Princess and the Magic Pill

In FairyLand, there is a program that helps coordinate services such as respite care, behavior therapy, parenting classes, housekeeping and marriage therapy.  In some cases this program helps pay for services temporarily if there is an urgent and critical need.  Princess’s family has been participating for about a month with this program – trying to help the entire family as a whole and specifically help those in the family who are at greatest need of behavioral therapy.  It was during our second meeting that the Queen got the phone call:

“Please come pick Princess up from school immediately.”

Lets back-track two hours to get the story straight.

Princess got to the horse drawn carriage with a snarl, a snide comment, and a few things thrown and kicked out of the way.  Unfortunately the Queen had forgotten to warn her that a large Kitty Cat was to ride shotgun.  When she got to the carriage she realized she was going to have to sit ~shudder~ in the back!  In Princess’ mind, when someone takes the front seat, she always gets to sit in the seat directly behind.  Unfortunately, this is her little sister with Autism’s seat.  The Queen arrived just as Princess forcefully grabbed little sister and was physically removing her from the seat and shoving her out of the carriage as well!  The Queen was able to separate them at some point between the crying, the screaming and the bloodshed.  She relegated Princess to the rear seat – ALL the way in the BACK of the carriage.  Princess would hurt people if she passed by them in an enclosed space such as the carriage, so the  Queen told her to hop in through the very back of the carriage.  What’s worse than sitting in the WAY back of the 15 passenger carriage?  The humiliation of having to go in through the rear doors while everyone in the kingdom watches!

In the time it took to drive a quarter of the way over the river and through the woods littlest sisters Fairy Pre-School, Princess had thrown both shoes, her sandwich, a few pencils, a notebook, a water bottle and finally her cookies (mmm…school snack) at the Queen.  The cookies flew up and busted to pieces on the windshield (they were swept up and pitched out the window – never to be seen again).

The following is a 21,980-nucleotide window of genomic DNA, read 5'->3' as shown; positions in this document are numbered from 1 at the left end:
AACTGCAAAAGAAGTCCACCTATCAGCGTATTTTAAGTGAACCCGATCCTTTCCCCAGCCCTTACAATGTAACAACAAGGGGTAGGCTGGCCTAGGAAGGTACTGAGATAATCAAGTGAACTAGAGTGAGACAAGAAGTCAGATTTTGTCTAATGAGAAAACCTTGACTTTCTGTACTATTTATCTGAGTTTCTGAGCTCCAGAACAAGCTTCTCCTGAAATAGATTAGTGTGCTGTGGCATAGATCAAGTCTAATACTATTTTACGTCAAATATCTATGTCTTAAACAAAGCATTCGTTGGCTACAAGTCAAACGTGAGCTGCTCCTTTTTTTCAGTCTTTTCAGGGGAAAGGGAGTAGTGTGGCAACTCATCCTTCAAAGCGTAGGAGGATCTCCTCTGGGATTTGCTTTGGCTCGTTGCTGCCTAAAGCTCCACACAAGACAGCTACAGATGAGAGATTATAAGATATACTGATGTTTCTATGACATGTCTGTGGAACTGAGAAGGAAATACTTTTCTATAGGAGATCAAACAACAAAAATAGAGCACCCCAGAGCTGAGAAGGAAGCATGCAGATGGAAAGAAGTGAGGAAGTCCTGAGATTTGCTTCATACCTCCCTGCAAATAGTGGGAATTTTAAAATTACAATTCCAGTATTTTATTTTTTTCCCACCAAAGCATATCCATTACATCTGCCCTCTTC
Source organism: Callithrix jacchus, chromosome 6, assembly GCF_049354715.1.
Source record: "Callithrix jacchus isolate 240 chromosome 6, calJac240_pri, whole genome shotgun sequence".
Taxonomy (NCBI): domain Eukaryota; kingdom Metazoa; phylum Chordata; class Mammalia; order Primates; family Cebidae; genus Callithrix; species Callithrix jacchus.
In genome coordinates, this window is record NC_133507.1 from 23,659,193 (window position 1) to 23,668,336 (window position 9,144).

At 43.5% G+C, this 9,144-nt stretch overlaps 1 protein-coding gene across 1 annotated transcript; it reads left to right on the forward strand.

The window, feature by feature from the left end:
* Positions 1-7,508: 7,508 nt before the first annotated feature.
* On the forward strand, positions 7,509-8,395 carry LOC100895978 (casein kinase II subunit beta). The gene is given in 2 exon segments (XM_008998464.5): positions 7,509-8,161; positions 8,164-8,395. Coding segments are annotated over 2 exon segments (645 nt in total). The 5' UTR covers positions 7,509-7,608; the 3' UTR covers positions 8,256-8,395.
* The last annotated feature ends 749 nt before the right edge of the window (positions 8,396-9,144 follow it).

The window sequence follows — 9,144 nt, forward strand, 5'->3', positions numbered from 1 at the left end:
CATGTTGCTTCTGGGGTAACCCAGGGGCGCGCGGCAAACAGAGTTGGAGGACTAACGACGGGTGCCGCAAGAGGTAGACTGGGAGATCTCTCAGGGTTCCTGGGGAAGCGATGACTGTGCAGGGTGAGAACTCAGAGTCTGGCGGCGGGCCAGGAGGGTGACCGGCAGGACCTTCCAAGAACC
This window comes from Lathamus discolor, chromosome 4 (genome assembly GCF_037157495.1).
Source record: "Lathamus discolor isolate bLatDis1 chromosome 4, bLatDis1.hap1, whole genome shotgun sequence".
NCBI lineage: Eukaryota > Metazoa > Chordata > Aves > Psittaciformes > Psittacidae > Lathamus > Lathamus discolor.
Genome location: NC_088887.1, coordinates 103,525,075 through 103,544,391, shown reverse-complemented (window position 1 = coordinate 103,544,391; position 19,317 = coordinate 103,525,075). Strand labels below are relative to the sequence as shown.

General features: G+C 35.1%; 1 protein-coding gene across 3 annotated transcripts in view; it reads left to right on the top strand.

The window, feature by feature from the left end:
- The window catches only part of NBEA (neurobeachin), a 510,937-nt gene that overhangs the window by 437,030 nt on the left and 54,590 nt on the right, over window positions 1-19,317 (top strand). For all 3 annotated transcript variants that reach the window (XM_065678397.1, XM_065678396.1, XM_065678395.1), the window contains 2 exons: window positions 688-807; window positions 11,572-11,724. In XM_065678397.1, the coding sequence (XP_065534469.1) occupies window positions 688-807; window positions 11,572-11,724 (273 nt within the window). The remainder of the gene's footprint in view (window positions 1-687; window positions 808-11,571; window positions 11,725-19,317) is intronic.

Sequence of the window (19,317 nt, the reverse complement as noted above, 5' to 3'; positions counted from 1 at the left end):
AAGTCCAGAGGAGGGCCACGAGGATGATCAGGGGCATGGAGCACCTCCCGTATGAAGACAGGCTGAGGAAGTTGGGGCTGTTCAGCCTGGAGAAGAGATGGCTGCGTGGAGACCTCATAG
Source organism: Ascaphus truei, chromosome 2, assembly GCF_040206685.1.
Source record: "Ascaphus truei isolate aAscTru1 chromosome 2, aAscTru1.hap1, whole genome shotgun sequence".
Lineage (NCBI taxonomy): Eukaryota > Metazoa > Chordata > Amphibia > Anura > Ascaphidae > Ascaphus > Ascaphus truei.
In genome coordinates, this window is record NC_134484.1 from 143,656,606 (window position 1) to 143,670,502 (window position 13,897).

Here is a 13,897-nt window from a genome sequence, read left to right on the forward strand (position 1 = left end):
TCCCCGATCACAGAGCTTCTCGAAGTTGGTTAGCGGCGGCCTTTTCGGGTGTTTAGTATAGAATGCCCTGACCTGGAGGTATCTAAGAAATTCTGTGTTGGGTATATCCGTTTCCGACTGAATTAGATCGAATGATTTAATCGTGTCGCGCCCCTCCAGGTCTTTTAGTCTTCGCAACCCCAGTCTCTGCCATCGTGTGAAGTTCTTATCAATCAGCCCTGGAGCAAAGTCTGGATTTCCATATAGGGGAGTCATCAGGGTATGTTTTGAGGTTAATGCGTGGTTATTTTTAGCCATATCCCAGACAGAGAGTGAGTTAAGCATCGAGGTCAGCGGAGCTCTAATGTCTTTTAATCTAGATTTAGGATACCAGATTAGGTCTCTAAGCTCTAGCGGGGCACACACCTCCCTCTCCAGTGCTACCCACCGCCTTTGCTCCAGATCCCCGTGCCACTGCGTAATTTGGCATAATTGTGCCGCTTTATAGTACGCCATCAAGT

By the time Princess arrived at school she was silently fuming. Sir Knight came out and calmly requested that Princess go to the office if she could not be in control of her anger as a sort of self-imposed quiet time.  She reluctantly got out of the carriage and went to spend some time in (somewhat) quiet meditation.

Fast forward two hours.  The Queen is in the middle of the meeting with three therapists, an Autism and behavior specialist, a giant and the Fairy Godmother.  She is speaking about the psychiatrist who believes Princess’s anxieties and rage are simply by-products of her ADHD.  The words are hanging in the air as if in a speech bubble when the phone rings.  It is the school explaining that Princess got angry during class, threw a magic wand (which hit a student and turned him into a frog), kicked a throne across the room and stormed out of class.  The principal told her in no uncertain terms that Princesses were never allowed to behave that way.  The Queen is to come pick her up immediately and she may return tomorrow, provided that her behavior is more appropriate.

Now, this story does have a happy ending.  Princess, her school, the Queen and family are all doing much better thanks to Princess taking a new medication the Queen lovingly refers to as *the magic pill* that seems to be helping with Princess’s uncontrollable rage, anxiety, and frustrations.  Her school and classmates are happier because the joyful Princess is back; gone is the Princess excelling in tantrums explosive enough to destroy the kingdom.  The Queen is happier because there is peace in the home, and what family doesn’t thrive in times of peace?

Overall, 63% of the parents said *this magic pill* was very beneficial for their child, 20% said it helped their child a little, 6% said it had no effect, and 11% said their child’s behavior was worse.  Although 89% of the children were taking *the magic pill* for hyperactivity, other problems, including aggression, tantrums, anxiety, and sleep disturbances, were common and were somewhat improved.  Hagerman et al. 1995


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